Martha Dickes prefers to be called Marty. She says she is an old UC Berkeley hippie who wears Birkenstocks, loves to explore, loves the desert, and loves what she does.
Marty received a Bachelor of Arts degree in history from the University of California-Berkeley in 1976. She began working as a freelance transcriber for a film production company in San Francisco while studying for a graduate degree in film. Eventually, she became a production assistant and an associate producer working on a National Geographic special on the Desert Protection Act, called "A Desert Divided." It was during the production of the film she first came to the Eastern Sierra and the Mojave Desert.
On a dare she applied with the Forest Service as a seasonal OHV ranger in the Inyo National Forest. Marty then became one of two coordinators for the Inyo/White landscape team, determining legal boundaries for the new Inyo Mountains Wilderness.
In 1996, she was the resident ranger for Monache Meadows limited use area, which attracts lots of four-wheelers.
"I come to the wilderness program with a strong OHV background, " she says.
Marty became one of the first of the wilderness rangers brought on by the California Desert District after passage of the California Desert Protection Act in 1997. She performed field checks for legal descriptions of wilderness boundaries, much like she had done for the Forest Service. After two seasons, she resumed her schooling at the University of California-Riverside and became a SCEP employee for the BLM. In 2001, Marty received her second Bachelor's degree, this time in anthropology. Marty is now the outdoor recreation planner and wilderness coordinator for the Ridgecrest Field Office.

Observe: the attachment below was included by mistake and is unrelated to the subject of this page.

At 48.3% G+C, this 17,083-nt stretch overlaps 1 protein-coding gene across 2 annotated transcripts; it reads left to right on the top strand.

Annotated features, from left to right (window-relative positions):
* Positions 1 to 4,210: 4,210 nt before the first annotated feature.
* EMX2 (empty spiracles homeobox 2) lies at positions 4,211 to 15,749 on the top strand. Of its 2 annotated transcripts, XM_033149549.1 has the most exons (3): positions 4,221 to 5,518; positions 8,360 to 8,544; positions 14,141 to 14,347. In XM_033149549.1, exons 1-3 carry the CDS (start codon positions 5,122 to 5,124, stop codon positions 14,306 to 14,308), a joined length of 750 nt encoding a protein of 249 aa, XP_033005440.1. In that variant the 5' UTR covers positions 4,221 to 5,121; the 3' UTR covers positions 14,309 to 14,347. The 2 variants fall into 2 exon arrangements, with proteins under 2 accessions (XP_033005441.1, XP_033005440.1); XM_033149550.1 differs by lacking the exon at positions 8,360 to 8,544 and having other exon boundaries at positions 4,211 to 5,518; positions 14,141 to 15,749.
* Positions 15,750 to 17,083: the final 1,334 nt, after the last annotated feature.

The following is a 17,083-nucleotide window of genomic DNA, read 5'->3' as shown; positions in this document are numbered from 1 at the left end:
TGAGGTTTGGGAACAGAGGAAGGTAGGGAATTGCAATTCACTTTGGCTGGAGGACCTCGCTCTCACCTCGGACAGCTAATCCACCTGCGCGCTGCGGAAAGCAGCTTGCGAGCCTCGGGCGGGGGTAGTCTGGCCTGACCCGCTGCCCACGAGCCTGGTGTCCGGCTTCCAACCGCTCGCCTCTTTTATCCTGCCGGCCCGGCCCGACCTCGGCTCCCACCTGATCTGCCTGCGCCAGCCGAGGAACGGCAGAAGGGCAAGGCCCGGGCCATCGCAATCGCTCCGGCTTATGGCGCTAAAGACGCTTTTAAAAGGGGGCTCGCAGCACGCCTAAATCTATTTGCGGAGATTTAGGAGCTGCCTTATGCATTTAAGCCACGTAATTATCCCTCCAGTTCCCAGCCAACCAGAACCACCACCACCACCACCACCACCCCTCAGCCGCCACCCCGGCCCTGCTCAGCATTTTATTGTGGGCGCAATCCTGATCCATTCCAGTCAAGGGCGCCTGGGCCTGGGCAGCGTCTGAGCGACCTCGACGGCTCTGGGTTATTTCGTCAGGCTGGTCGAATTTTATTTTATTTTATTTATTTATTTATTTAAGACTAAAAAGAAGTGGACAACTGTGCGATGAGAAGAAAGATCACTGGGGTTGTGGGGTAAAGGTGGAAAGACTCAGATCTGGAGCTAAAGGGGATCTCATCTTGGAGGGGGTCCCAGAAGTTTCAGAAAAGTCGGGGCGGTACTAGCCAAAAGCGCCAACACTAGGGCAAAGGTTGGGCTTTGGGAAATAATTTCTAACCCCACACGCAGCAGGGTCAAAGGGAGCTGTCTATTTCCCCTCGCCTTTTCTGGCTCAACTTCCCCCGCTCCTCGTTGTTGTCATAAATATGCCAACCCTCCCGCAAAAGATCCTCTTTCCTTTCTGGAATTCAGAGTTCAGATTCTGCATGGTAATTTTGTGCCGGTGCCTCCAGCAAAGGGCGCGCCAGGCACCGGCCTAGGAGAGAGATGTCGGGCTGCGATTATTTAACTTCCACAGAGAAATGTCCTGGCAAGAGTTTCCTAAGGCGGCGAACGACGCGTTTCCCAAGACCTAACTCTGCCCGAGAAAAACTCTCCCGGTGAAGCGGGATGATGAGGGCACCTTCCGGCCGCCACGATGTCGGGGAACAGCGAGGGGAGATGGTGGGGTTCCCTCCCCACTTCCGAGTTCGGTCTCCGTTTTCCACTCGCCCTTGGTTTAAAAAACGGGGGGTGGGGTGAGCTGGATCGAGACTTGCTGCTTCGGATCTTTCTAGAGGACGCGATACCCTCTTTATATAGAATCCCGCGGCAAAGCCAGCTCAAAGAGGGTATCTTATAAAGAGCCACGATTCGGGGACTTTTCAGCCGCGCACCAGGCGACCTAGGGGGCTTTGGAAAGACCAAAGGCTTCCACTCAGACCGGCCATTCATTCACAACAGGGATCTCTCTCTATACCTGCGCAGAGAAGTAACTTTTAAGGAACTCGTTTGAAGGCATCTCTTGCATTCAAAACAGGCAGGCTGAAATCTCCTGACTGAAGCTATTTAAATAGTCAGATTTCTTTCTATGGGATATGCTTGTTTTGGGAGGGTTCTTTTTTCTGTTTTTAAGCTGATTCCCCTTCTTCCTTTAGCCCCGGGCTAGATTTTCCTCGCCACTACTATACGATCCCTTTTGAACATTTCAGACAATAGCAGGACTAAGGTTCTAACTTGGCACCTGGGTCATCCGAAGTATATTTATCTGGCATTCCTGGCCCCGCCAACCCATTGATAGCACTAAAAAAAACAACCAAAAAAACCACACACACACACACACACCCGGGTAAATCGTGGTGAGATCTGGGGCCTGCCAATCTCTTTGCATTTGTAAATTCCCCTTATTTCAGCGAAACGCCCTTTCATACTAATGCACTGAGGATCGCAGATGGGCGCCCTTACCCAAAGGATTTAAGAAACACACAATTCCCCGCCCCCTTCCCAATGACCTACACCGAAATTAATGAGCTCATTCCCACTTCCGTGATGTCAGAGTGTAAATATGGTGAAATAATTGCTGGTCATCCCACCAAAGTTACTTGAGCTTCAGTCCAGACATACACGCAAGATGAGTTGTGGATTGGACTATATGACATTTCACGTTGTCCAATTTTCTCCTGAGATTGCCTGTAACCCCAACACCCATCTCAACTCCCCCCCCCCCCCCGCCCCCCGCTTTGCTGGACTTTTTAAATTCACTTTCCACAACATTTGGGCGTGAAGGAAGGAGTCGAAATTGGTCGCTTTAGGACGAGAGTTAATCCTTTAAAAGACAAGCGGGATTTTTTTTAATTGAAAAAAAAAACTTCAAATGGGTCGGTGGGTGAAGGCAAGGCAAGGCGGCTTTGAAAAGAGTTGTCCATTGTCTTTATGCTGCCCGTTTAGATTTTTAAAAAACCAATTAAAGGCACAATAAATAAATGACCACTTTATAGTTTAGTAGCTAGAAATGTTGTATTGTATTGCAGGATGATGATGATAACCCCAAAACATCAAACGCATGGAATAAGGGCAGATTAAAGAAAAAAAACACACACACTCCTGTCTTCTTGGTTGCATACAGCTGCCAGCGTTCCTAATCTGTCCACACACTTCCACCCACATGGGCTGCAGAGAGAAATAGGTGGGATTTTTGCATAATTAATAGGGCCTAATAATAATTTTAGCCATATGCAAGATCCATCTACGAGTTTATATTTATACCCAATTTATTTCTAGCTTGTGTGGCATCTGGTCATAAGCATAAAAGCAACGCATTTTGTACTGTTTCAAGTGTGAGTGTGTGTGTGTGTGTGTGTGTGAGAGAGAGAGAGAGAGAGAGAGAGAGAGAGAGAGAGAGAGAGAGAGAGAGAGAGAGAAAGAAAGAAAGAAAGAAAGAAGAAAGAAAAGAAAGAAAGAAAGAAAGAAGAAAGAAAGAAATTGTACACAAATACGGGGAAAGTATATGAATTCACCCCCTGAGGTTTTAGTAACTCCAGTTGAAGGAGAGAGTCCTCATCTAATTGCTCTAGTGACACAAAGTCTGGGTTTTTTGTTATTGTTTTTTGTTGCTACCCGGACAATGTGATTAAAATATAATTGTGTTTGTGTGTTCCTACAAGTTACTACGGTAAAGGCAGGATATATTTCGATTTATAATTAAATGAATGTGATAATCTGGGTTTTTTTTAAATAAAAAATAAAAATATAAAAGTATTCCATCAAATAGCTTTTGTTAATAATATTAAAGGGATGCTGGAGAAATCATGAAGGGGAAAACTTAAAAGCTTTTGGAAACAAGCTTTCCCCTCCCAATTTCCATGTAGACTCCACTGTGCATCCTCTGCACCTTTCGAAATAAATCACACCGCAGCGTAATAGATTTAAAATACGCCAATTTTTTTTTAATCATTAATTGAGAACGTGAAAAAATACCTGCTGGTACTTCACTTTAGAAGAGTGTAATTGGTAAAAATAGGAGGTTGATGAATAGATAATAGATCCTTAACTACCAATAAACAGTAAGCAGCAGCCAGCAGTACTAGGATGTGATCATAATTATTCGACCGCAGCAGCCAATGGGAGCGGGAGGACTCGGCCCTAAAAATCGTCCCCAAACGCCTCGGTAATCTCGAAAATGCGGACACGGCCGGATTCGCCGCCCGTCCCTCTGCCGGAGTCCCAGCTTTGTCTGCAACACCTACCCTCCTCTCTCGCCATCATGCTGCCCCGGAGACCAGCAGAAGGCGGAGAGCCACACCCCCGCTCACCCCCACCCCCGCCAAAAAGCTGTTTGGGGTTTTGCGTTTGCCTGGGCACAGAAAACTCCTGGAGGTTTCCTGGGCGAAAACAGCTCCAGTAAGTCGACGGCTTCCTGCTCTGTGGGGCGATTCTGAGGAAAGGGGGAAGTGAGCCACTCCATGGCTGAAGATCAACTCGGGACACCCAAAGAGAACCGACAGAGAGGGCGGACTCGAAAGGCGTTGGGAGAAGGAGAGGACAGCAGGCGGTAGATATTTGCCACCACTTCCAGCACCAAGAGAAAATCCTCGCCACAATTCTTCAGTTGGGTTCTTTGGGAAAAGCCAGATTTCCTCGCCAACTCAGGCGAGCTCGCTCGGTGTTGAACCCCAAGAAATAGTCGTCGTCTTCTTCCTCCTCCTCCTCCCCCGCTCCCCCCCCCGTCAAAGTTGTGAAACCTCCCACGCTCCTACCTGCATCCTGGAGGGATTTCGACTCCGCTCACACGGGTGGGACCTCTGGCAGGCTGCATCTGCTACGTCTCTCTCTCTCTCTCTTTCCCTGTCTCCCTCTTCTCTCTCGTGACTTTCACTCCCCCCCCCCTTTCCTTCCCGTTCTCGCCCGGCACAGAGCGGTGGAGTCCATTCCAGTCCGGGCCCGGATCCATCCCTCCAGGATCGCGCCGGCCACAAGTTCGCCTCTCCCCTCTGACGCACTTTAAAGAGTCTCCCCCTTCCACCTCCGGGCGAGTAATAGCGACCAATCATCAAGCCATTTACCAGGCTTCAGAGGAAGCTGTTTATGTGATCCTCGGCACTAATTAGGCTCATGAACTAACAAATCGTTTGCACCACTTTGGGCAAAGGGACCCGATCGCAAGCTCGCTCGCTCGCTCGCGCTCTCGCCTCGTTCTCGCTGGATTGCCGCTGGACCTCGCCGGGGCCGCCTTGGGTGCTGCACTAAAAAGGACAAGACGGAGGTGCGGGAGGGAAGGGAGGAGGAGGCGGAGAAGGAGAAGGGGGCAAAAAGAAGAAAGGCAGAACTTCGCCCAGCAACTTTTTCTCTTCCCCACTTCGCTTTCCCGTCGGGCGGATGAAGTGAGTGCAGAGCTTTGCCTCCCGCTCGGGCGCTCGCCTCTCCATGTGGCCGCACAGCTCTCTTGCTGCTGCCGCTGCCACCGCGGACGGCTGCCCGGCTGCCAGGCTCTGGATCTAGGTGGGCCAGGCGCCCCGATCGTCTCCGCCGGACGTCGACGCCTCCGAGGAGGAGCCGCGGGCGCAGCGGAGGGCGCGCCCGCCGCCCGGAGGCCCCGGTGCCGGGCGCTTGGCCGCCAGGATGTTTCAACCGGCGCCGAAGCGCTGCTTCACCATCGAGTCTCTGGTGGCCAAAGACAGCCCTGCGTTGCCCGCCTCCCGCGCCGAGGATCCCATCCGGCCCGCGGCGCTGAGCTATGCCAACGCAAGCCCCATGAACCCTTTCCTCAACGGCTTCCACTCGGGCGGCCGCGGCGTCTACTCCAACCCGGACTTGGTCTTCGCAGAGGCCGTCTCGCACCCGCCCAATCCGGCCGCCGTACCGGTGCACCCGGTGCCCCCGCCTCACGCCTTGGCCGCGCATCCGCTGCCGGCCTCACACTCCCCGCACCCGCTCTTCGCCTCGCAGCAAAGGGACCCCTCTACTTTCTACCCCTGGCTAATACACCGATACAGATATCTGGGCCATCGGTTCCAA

Marty was born in Michigan, but moved with her family to the Los Angeles area at age three. It was then she became an explorer. She says her family went of great road trips during the summer. "I visited about every National Park in the West," she says.
She still explores. She is an avid backpacker and hiker and frequently takes off hiking to experience the thrill of going where few people have gone. Her adventures have not been without drama. She broke her ankle while on one of her trips, becoming stranded on Keynot Peak for three days before eventually being airlifted off.
Marty lives in Trona.